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In De Aar
+27 53 631 1555 www.flydeaar.co.za
The wide open spaces of the Karoo are ideal for flying and some of the world records for cross-country paragliding have been set in these skies. Fly De Aar has hosted several major international paragliding competitions and is the only paragliding school in the area. Novices can opt for tandem flights to enjoy the thrill of free flight and a bird’s-eye view of the terrain below. Experienced paragliders can enjoy specialised tours. Support for those wanting to attempt record-breaking attempts is also available.
Fly De Aar is open all year round, the reliable weather conditions during the winter means that the school is popular with those wishing to gain their paragliding pilot’s licences. Shorter introductory courses allow those with less time the opportunity to experience solo flights or alternatively tandem flights with an experienced pilot. Winch and mountain launches are both available.
The Karoo falls within the Northern Cape Province and encompasses the north and west regions of the vast, semi-arid Great Karoo. The area is characterised by its sparse population; small, far-flung towns like Loxton, Carnarvon and Victoria West; and large sheep and game farms.
Two National routes - the N12 between Kimberley and Three Sisters, and the N10 between Noupoort and Groblershoop - bisect the region. The main north/south N1 highway runs through the south-east corner, between the towns of Colesberg, Hanover and Richmond.
On the surface, the Karoo is a thirsty land. Its rains are erratic and often meagre. Most of the rivers of the region only ‘flow’ underground and steel windmills work tirelessly on the few breaths of air to draw this water to the surface.
However, there is one river whose bronze surface glints in the sun as it glides eternally across the deserted plains: 500km of the Orange River flows through the Karoo, giving life to an otherwise barren landscape. This flow has been arrested in two places. Furthest upstream is the Vanderkloof Dam, the second-largest reservoir in South Africa. At 108m it also boasts the highest wall of any dam in the country. Further downstream is the Boegoeberg Dam.
For the casual tourist, there are no flamboyant reasons to visit the Karoo. Rather, this is a region of vast plains and bright stars, a region of solitude. It is off the beaten track and any journey here is a journey of discovery. It is the silence, space and solitude of the region that crawls under one’s skin.
The pace of life is slower here and the air is fresh and clean. Visitors can turn off the air conditioning and wind down the car windows. Here one finds star-filled night skies, the freedom of lonely roads and the simple life of small villages and towns.
The towns of the Karoo are special. They have no shopping malls or cinemas, and no big hotels. However one cannot help but be seduced by the beauty and simplicity of some of the country’s most isolated towns and farms, its unique accommodation, its strong traditions, its hearty food and country folk who always have a friendly greeting on their lips.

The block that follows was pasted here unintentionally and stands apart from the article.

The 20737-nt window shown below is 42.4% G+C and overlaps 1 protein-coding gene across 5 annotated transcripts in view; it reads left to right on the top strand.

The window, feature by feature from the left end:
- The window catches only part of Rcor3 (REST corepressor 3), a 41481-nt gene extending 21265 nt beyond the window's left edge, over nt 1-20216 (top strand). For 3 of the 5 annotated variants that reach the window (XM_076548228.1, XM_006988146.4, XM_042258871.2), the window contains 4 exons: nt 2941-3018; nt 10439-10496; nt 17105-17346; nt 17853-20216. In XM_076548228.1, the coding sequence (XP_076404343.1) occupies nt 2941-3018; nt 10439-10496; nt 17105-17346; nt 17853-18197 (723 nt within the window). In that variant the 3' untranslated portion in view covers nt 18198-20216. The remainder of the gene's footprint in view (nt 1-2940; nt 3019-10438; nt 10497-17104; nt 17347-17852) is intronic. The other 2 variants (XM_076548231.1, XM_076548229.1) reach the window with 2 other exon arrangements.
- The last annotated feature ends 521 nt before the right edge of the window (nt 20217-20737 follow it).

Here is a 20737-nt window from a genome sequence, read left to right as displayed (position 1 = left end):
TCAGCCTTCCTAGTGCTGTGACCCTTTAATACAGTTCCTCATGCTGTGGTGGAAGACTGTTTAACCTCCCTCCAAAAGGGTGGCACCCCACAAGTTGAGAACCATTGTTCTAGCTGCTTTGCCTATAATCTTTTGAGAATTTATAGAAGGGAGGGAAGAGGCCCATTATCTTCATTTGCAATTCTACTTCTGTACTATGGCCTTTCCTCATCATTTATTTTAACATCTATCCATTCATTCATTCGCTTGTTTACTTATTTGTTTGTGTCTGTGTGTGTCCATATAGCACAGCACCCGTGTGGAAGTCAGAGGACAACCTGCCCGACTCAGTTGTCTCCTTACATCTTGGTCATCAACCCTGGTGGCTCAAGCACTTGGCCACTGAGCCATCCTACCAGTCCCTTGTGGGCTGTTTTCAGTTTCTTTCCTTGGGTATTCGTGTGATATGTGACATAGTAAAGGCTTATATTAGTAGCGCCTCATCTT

Then there are the Karoo icons: a windmill silhouetted against a smouldering sunset; a donkey cart rattling along a rutted farm road; boulder-strewn koppies and flat-topped mesas; a diverse range of architecture, including the intriguing beehive-shaped corbelled houses of the pioneers; and the country’s national animal, the springbok, grazing the veld.
That’s a lot to discover and explore in a region that is only now beginning to realise its potential as a tourist destination.
To get to know and appreciate the Karoo, one needs to spend a bit of time here, and preferably break out on foot. By chatting to the locals one is sure to find something that captures the imagination. It is a land for the free-spirited and an outdoor enthusiast’s dream, with abundant opportunities to hike, bike, bird watch, game view, 4x4 and even fish or canoe on some of the dams and rivers.
Look out for
Architecture - most towns in the region have a mix of architectural styles including Victorian, Edwardian, Georgian, Neo-Gothic, Romanesque, Cape Dutch and Karoo vernacular styles.
Witsand Nature Reserve - the small (3 500ha), but scenically beautiful Witsand Nature Reserve in the far north-west of the region, protects a unique system of pure white dunes flanked by terracotta Kalahari sands, acacia woodlands and the Langberg Mountains. A specific area of the dunes ‘roars’ when walked on, emitting a sound eerily similar to that of a lion’s roar. The reserve hosts some antelope, other small mammals and 150 species of birds. Activities include a bird hide, sand boarding, a 3.2km ‘botanical meander’, walking in the dunes, mountain bike hire and a nearby 4x4 trail. Accommodation is in air-conditioned lodges and camping sites (not air-conditioned!) and there are swimming pools for hot summer days.
River Rafting - Aquarush organise one to five day trips on the Orange River.
Paragliding - the Karoo reputedly has some of the best paragliding conditions in South Africa and the world for experienced paraglider pilots or those wanting to do a beginners course.
Corbelled houses - many of these dwellings, which were the original homes of the Trekboers in the mid-19th century, still stand in an area between Loxton, Carnarvon, Fraserburg and Williston. Most are inaccessible to visitors but there is a great example in Carnarvon at the museum.
Loxton is probably the smallest, quaintest, and most attractive town in the Karoo. It has no main street, virtually no shops, and the electricity poles are down the middle of the streets.
Book-town - a few years ago Richmond became South Africa’s first and only ‘Book town’. A good place to spend some time browsing for second-hand books.